(Bloomberg) -- Australia’s central bank will likely hold its key interest rate at a 12-year high on Tuesday as it tries to restrain consumer prices that have been underpinned by an ultra-tight employment market. 

The Reserve Bank will keep the cash rate at 4.35% for a fifth straight meeting, economists surveyed by Bloomberg predicted. The decision will be released at 2:30 p.m. in Sydney, followed an hour later by Governor Michele Bullock’s press conference.

Australia’s policy meeting follows a highly-anticipated decision by the Federal Reserve last week, when Chair Jerome Powell signaled he wasn’t in a rush to ease monetary policy even after a soft inflation report. Bullock is likely to draw on the same playbook by retaining her mild hawkish bias in acknowledgment of sticky consumer prices.

Bullock has retained maximum policy optionality this year, saying she needs to be confident that price growth is moving sustainably back to the 2%-3% target and as a result the board isn’t ruling anything in or out. The central bank forecasts inflation will only return to target late next year, an extended timeframe as it tries to hold onto post-pandemic job gains.

“We expect the RBA to comfortably maintain its somewhat hawkish hold stance,” said Carl Ang, a Singapore-based fixed income analyst at MFS Investment. “Looking ahead, we think RBA rate cuts from early 2025 onwards strikes the balance between supporting growth and controlling inflation, thus helping mitigate the risk of recession.”

That’s in line with most economists and money market pricing.

What Bloomberg Economics Says...

“The board is likely to consider the option of a rate hike given the stronger-than-expected April inflation data. We still think the next rate move will be a cut, but the RBA is unlikely to start easing until later in 2H24.”

—James McIntyre, economist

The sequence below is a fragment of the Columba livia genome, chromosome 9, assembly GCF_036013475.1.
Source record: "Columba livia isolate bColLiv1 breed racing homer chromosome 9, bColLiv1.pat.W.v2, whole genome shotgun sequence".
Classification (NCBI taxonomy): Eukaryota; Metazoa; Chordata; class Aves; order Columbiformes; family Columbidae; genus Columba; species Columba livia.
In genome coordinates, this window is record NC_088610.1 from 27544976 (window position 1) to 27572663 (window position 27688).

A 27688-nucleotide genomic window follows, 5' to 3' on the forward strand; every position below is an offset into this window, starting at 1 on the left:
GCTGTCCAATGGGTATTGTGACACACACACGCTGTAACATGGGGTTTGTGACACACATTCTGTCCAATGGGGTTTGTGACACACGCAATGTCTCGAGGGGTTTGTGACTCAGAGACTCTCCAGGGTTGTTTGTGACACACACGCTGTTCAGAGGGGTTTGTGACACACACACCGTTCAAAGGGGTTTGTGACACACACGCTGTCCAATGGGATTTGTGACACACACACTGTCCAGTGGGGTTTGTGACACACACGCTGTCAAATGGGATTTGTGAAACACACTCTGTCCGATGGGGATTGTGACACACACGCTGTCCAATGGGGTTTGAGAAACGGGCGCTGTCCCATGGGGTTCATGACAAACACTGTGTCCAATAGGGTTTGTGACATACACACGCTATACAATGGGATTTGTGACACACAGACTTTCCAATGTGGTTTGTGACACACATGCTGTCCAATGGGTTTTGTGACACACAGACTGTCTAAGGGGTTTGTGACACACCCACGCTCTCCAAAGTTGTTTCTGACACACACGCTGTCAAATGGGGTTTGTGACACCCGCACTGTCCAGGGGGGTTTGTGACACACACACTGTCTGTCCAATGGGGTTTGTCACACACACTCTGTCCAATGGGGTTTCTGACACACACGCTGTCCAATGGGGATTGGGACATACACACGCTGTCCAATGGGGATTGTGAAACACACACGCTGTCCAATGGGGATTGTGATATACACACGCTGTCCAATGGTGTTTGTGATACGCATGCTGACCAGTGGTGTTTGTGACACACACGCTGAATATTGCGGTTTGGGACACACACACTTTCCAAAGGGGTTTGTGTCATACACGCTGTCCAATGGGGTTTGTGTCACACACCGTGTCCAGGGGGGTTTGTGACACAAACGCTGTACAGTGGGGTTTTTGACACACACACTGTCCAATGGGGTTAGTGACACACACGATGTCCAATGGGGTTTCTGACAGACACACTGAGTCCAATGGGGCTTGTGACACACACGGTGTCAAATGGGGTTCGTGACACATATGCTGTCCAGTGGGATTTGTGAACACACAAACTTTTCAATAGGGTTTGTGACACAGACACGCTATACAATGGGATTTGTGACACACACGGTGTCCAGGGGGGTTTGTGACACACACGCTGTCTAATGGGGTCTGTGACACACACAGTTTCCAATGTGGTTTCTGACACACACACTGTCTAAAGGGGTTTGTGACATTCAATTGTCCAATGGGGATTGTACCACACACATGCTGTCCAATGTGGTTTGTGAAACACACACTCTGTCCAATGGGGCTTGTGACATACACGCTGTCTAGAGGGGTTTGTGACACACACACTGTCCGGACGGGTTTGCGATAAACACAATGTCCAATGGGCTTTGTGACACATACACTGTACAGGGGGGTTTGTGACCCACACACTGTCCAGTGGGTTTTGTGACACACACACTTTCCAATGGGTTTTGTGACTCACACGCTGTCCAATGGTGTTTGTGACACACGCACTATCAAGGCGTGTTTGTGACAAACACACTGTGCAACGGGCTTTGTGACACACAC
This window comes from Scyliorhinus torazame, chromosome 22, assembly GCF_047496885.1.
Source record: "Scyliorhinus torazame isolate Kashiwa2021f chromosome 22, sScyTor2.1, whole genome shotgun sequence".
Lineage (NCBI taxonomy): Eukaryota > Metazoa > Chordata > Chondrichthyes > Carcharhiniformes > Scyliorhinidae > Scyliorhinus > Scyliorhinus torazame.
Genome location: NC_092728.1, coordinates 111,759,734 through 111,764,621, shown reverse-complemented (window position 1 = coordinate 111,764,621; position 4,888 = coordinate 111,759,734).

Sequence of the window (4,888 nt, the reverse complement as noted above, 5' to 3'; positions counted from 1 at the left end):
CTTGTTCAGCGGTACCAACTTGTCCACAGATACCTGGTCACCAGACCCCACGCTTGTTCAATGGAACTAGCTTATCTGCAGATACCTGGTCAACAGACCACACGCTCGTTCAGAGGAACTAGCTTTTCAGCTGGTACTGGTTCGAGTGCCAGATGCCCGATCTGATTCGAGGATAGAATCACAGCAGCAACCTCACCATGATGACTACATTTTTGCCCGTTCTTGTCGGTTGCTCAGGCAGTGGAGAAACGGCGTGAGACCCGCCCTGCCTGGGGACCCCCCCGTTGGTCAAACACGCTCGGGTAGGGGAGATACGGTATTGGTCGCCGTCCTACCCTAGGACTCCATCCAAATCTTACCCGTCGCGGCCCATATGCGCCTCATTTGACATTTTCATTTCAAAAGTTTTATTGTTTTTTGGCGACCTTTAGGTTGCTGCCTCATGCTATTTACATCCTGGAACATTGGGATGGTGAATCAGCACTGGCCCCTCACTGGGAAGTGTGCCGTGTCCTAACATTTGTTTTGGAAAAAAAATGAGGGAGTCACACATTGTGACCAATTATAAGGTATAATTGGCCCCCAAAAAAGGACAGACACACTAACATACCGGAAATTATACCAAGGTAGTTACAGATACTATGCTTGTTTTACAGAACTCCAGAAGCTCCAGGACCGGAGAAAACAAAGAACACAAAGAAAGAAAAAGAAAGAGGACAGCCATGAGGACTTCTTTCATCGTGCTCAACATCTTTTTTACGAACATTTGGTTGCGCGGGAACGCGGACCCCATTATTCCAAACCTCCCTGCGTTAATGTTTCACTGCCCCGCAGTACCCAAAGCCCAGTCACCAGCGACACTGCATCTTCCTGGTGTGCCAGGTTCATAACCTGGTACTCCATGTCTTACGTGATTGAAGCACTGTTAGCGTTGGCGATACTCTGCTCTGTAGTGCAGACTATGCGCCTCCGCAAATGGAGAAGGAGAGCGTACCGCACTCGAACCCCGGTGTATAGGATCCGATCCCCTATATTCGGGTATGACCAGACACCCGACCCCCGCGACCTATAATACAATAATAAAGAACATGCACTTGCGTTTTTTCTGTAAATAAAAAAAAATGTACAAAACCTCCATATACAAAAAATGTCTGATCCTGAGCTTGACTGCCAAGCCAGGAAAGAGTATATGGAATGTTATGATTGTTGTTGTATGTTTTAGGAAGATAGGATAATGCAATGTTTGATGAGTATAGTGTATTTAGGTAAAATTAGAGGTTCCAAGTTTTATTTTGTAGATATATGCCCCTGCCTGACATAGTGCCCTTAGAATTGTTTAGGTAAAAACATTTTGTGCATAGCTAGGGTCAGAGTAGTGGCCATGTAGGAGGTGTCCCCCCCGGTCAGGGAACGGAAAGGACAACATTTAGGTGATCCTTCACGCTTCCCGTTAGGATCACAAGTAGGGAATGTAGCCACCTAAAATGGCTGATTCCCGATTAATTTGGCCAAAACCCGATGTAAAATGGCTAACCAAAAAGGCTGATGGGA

For full note, click here

Since the RBA’s last meeting, data indicate that Australia’s economy has slowed markedly, with GDP contracting on a per-person basis, while tepid retail sales reflect downbeat consumer sentiment. Stubborn inflation and high borrowing costs are largely to blame. 

At the same time, the labor market remains tight with unemployment at 4%, giving policymakers optimism that they can engineer a soft landing. 

“An unambiguously strong jobs report has further strengthened our conviction in higher-for-longer,” said Micaela Fuchila of Bank of America Corp. “While the labor market is still in great shape, the economy has continued to weaken. The bank will focus on the impact of fiscal policy on growth and employment before thinking of easing, in our view.”

Australia to Record a Second Surplus, Bucking Global Trends

Government income-tax cuts and cost-of-living rebates on power bills to Australia’s 10.4 million households will begin on July 1. Bullock expects consumers will either save the extra cash or put it toward mortgage repayments, rather than spending. She doesn’t anticipate the stimulus will have a material impact on the RBA’s inflation forecasts. 

“If you hand someone $300 and say ‘here’s $300,’ I think psychologically, they think of that differently,” she told lawmakers during parliamentary testimony earlier this month. The energy bill rebate “is helping people who clearly are hurting at the moment, but I don’t think it’s material in terms of our forecast for inflation.”

--With assistance from Tomoko Sato and Garfield Reynolds.

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